U.S. Army satellite ground stations are getting a much-needed total makeover—considering that several hail from the same era as the Vietnam War, the Kennedy presidency and the space race. 

Their high-tech moniker—Satellite Earth Terminal Stations, or SETS—belies the actual nature of these facilities. The structures appear to more closely resemble corrugated steel warehouses for auto parts than suitable environments for cutting-edge satellite communications (SATCOM) equipment. During the 1960s, digital SATCOM was hardly a twinkle in the eye of technologists. SATCOM speed, volume and complexity would increase by many orders of magnitude over the next five decades.

December 1, 2016
By Sandra Jontz

The Intelligence Advanced Research Projects Activity, or IARPA, has selected its winners from its crowd-sourced Multi-View Stereo 3-D Mapping Challenge—a contest to see who could best convert satellite photos into 3-D models to create more accurate maps.

The top challenge solvers demonstrated their solutions during an all-day workshop Wednesday in Washington, D.C. The open source solutions were released during the event and will be made available to the public on an IARPA website.

November 29, 2016
 

Recent technological advances have brought the on-orbit robotic servicing of satellites closer to reality. Now the Defense Advanced Research Projects Agency (DARPA) has kicked off the Consortium for Execution of Rendezvous and Servicing Operations (CONFERS) to tackle the lack of clear, widely accepted technical and safety standards for responsible performance of on-orbit activities involving commercial satellites.

September 1, 2016
by Raymond Guzman and N.A. Chu

When Russia launched the world’s first artificial satellite, Sputnik 1, nearly 59 years ago, the orb hurtled uncontrollably through space, transmitting basic broadcast radio pulses for a mere three weeks before its batteries were exhausted.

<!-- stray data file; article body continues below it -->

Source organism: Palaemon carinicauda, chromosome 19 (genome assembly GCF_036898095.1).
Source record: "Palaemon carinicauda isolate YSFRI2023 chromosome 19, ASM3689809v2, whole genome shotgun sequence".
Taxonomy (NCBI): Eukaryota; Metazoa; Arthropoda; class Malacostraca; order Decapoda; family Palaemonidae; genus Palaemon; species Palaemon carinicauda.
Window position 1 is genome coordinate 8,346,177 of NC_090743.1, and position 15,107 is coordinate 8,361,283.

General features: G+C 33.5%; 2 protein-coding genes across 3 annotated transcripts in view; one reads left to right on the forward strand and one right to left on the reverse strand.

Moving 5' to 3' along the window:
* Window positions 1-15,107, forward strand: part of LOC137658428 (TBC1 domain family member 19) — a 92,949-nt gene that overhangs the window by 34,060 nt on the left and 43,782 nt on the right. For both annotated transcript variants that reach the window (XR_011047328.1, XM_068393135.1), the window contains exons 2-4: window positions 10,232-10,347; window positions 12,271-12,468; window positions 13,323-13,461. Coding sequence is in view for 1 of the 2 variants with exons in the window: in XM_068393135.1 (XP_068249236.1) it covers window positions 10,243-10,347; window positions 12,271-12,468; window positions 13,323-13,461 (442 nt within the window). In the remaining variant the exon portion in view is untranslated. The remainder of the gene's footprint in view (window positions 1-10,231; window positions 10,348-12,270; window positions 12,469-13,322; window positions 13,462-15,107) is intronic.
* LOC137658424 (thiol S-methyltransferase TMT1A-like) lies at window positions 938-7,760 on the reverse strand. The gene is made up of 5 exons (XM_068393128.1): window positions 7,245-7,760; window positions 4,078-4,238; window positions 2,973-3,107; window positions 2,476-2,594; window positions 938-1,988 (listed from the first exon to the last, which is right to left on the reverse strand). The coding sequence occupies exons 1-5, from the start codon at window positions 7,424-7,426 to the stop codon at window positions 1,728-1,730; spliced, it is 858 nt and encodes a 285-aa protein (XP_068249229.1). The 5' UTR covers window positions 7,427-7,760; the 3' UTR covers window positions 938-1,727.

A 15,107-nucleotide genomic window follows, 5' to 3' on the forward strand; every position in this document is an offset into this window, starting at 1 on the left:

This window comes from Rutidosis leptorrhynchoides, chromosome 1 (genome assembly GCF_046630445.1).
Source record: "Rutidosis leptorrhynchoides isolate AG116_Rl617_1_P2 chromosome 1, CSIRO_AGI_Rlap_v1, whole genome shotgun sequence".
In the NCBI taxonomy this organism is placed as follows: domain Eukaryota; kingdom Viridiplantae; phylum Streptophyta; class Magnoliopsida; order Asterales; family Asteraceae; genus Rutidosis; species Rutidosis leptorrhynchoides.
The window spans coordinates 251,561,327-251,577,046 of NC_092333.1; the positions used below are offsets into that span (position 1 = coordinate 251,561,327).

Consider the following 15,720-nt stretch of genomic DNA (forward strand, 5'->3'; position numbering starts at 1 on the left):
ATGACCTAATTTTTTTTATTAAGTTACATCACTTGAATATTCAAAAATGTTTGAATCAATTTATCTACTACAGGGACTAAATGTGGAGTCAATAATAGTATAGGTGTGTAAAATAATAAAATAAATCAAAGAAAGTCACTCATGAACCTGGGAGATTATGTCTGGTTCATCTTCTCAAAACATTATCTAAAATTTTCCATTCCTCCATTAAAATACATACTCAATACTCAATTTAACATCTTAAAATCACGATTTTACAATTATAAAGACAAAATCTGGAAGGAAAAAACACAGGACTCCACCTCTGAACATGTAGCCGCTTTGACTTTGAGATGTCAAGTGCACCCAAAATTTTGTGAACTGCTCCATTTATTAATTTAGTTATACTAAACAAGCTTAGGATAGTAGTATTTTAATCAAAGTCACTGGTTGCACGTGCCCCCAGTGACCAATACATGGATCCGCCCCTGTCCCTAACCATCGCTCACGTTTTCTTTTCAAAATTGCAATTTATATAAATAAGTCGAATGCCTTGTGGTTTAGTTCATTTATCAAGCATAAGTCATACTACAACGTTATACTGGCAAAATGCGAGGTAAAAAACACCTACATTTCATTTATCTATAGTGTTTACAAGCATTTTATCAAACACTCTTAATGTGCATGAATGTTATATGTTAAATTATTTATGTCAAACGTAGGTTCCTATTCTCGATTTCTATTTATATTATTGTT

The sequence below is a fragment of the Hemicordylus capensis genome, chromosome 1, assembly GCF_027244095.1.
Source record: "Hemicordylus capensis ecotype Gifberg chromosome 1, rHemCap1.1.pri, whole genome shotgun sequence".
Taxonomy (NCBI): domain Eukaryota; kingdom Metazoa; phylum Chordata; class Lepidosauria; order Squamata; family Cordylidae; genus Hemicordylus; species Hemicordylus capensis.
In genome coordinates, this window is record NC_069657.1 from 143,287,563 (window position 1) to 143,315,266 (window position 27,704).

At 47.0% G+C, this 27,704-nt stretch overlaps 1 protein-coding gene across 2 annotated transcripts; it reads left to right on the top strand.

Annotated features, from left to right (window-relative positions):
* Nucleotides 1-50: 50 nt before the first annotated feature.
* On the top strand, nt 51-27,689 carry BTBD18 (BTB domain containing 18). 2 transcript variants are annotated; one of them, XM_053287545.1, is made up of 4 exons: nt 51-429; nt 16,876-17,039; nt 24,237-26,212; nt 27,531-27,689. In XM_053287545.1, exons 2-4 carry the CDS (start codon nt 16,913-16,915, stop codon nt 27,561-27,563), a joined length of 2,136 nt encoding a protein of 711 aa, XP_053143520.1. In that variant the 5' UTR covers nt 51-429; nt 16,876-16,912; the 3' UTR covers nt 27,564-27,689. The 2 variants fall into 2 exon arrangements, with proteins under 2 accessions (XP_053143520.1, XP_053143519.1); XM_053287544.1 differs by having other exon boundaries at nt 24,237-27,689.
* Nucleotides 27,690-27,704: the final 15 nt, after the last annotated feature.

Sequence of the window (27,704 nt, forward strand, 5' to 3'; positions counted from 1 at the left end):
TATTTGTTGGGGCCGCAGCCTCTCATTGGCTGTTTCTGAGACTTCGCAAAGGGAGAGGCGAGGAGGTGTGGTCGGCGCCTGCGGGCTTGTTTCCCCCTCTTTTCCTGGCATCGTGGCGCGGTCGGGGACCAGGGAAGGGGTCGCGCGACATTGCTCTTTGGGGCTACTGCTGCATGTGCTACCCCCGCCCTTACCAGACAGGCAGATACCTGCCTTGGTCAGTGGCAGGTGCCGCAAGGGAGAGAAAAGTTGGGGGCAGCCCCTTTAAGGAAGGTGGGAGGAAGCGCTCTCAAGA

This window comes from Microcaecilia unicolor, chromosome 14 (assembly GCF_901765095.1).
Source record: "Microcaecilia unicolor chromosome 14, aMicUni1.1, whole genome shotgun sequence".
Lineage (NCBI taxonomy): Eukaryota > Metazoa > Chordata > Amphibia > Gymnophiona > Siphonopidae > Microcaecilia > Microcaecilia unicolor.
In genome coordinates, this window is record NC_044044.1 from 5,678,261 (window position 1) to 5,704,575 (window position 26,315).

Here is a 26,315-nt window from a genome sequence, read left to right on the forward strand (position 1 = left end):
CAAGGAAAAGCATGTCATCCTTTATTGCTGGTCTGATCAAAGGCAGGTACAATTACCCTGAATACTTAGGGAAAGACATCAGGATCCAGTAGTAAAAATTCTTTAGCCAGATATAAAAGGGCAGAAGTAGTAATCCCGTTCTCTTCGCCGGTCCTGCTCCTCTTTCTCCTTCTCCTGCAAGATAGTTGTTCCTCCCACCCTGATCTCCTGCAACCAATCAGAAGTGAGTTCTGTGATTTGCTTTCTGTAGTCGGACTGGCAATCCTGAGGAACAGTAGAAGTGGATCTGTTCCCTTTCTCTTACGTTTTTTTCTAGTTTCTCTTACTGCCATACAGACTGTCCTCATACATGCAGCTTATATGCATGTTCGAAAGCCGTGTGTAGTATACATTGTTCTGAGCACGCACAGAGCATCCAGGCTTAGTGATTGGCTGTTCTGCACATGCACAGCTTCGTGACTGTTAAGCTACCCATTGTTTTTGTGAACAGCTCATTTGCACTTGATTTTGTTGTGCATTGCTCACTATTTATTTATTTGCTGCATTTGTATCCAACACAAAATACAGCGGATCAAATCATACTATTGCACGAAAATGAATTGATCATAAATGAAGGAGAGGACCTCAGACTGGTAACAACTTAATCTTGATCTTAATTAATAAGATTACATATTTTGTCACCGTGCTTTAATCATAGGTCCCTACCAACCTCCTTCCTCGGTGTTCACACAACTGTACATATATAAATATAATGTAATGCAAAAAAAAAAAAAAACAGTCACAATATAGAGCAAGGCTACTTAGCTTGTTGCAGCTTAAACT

How times have changed.

Experts have developed satellite resiliency at an exponential rate, enhancing capabilities by leaps and bounds since the novel one-way signals of Sputnik were heard around the world.

June 17, 2016
By Tony Bardo

Recent disasters such as hurricanes Katrina and Sandy have demonstrated the importance of improving the nation’s emergency communications infrastructure at all levels of government. Ensuring consistent, uninterrupted communications during a disaster, and the days immediately following, is essential to an organization’s ability to meet mission-critical response requirements. Unfortunately, communications infrastructures easily fall victim to physical damage, leaving personnel and emergency responders unable to effectively communicate.

June 9, 2016
By Sandra Jontz
NATO officials highlight several business initiatives to meet future needs during the NITEC 2016 cyber conference in Tallinn, Estonia. Photo by Marcos Fernandez Marin, NCI Agency

Industry said, “Show me the money,” and NATO obliged.

Officials shared several key business initiatives to meet future NATO needs during the three-day NITEC 2016 cyber conference, informing industry members about 3 billion euros ($3.4 billion) worth of upcoming business opportunities and contract work.